Robshaw sweats on Johnson call
January 20, 2011
Harlequins captain Chris Robshaw (top) competes for the ball © Getty Images
The knee injury suffered by captain Lewis Moody has left England reeling ahead of the Six Nations but Harlequins captain Chris Robshaw is hoping one man's pain can be his gain as he eyes the now vacant flanker position.
Moody will miss the the first three games of the tournament and head coach Martin Johnson is expected to name a replacement on Monday. Robshaw is among the contenders along with Andy Saull, Tom Wood and Phil Dowson.
Robshaw, who is currently in the England Saxons squad, has impressed captaining Quins this season, with Harlequins director of rugby Conor O'Shea likening the 24-year-old to World Cup-winning back-rower Richard Hill.
After earning such plaudits, Robshaw is reluctant to pile more pressure on himself but admits he is crossing his fingers that Johnson will choose him to replace Moody in the squad and challenge Hendre Fourie, Joe Worsley and James Haskell for a place in England's back row.
Robshaw said: "I'll have to wait and see if I'm picked as Lewis' replacement. It's a long time since I made my debut but I'm hoping that I will be able to squeeze myself in. If I did get in it would be a good opportunity. It will be a good test of the squad to prove that they are good enough to do well in New Zealand."
Robshaw's only full cap came against Argentina in 2008 although he did captain England in their unofficial game against the New Zealand Maori last year. He never lost faith in his ability though and admits being compared to Hill has been a big boost to his confidence.
"It's one of those things I fell out of form a bit," Robshaw said of not adding to his one England cap. "I missed an opportunity here and there, but it's all about consistency. You have to keep improving yourself with Quins and as long as I do that then fingers crossed I'll be able to move on to bigger and better things.
"It's always pretty flattering when I get compared to Richard Hill," he added. "It's a very nice compliment. He's a player who has got all the plaudits, the caps and the trophies.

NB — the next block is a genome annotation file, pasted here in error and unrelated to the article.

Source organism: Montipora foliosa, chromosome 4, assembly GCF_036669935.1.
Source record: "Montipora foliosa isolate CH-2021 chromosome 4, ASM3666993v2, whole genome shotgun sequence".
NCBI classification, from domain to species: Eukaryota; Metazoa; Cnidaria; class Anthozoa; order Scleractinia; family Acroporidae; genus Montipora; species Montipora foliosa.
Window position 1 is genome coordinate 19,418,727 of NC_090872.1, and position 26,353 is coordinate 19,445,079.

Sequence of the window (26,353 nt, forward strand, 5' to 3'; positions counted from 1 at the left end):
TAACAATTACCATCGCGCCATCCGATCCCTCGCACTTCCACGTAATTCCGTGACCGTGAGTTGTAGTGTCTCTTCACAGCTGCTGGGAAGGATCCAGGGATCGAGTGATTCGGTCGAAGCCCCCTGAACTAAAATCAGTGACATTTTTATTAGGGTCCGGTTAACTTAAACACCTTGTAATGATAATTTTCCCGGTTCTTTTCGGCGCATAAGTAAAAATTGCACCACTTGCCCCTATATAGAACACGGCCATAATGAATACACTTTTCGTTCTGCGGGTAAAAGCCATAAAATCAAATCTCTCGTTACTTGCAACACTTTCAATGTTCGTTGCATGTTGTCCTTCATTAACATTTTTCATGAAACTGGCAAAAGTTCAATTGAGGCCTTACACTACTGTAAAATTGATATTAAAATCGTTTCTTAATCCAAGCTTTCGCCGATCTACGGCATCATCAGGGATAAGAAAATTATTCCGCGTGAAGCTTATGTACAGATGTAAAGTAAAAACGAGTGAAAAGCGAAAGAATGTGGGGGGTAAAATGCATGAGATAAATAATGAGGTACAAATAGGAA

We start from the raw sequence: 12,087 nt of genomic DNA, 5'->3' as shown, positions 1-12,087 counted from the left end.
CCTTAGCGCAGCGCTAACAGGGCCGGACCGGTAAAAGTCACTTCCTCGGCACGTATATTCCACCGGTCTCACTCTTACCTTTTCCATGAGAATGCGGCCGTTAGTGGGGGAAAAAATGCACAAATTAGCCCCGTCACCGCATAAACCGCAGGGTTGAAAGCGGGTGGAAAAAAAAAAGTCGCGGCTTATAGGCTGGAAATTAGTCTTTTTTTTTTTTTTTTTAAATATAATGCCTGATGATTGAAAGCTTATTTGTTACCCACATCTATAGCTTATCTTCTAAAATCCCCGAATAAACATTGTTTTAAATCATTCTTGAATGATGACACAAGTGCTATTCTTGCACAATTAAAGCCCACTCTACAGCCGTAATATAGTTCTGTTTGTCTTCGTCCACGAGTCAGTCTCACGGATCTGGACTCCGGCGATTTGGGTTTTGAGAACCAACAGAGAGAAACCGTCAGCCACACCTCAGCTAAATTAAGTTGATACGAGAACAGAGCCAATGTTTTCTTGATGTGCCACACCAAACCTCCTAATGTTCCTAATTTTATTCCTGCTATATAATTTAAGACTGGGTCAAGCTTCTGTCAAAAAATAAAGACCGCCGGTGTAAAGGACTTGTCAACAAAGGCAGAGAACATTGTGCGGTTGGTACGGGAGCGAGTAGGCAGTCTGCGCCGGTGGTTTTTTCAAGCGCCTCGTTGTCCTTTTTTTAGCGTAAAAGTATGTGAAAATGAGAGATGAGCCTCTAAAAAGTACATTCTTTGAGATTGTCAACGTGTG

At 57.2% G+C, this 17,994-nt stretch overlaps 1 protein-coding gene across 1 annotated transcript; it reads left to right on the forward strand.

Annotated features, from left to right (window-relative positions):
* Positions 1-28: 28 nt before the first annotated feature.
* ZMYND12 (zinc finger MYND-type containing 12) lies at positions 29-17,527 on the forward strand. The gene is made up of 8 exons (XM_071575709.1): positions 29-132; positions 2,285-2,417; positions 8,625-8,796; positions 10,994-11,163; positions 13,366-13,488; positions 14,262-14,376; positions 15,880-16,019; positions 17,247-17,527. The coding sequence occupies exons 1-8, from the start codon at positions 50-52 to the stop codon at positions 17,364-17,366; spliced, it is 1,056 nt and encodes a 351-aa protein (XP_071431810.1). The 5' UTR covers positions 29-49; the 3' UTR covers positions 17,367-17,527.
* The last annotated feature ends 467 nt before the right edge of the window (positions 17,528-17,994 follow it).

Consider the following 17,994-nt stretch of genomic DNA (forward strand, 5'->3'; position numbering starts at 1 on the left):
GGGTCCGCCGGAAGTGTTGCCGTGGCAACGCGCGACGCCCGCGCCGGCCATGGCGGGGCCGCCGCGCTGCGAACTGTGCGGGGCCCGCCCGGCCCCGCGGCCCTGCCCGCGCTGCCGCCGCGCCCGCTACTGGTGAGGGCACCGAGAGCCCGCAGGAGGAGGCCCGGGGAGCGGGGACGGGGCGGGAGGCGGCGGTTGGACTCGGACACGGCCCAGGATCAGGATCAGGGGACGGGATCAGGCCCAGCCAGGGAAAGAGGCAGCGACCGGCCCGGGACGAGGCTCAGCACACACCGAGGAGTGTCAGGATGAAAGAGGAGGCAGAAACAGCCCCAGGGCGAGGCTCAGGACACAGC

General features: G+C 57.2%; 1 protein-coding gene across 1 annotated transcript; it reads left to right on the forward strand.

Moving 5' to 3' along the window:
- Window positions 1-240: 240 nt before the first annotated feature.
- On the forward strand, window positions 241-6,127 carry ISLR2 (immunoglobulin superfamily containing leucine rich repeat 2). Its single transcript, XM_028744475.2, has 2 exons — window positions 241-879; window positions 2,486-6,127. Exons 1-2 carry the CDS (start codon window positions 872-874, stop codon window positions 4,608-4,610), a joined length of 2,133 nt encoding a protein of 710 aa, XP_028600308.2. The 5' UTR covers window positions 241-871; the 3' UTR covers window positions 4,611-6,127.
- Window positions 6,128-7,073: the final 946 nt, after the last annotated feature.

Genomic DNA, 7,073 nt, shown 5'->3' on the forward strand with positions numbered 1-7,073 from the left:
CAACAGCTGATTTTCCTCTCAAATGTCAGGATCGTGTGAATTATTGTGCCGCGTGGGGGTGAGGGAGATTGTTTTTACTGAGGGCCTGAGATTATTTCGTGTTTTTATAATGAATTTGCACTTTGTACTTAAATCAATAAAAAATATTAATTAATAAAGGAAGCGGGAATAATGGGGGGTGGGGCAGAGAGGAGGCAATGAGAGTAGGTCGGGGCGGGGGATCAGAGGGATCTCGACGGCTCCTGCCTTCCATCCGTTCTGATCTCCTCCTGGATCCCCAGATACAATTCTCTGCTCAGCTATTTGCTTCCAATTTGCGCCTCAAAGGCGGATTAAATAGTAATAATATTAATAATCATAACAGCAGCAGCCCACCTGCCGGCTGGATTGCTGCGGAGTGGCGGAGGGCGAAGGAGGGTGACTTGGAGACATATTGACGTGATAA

"He is one of those amazing players out of the last generation like Lawrence Dallaglio. They were a special breed and to be associated with someone from that group is great for me. I still have a long way to go even before I get halfway to what he achieved though."
Should Robshaw be selected for the Six Nations, he is keen to make an impression to force his way into Johnson's thoughts ahead of this autumn's World Cup.
"I'd be lying if I said I didn't want to go to the World Cup," said Robshaw. "Every player wants to play in the World Cup. Every Englishman wants to go to the World Cup to represent England and I'm no exception. All I can do is keep playing well and you never know what might happen in a few months time."
Quins' Nick Easter, who captained England during last autumn's victory over Samoa, is set to lead the team out for England's Six Nations clashes against Wales, France and Scotland. Robshaw is confident that his team-mate will do a good job in Moody's absence.
"Even when he has not captained England, you can tell from the way that he plays that he's a leader," Robshaw said. "He leads by example and has so much experience. He is one of the most experienced people in the England squad so if he gets selected then he will do a great job and do the country proud."
© ESPN Sports Media Ltd.
The rolling maul is becoming an increasingly potent attacking weapon. Conor O'Shea looks at the difficulties of stopping it
The news of James Horwill, Adam Ashley-Cooper and Dan Carter's respective transfers will open the floodgates, writes Tom Hamilton
Kiwi coaches can be found far and wide across the globe, and Murray Mexted believes the All Blacks benefit every bit as much as their rivals
Clermont, Toulon, player burnout, Sam Burgess and a farewell to Adams Park - Monday Maul looks back at the weekend's action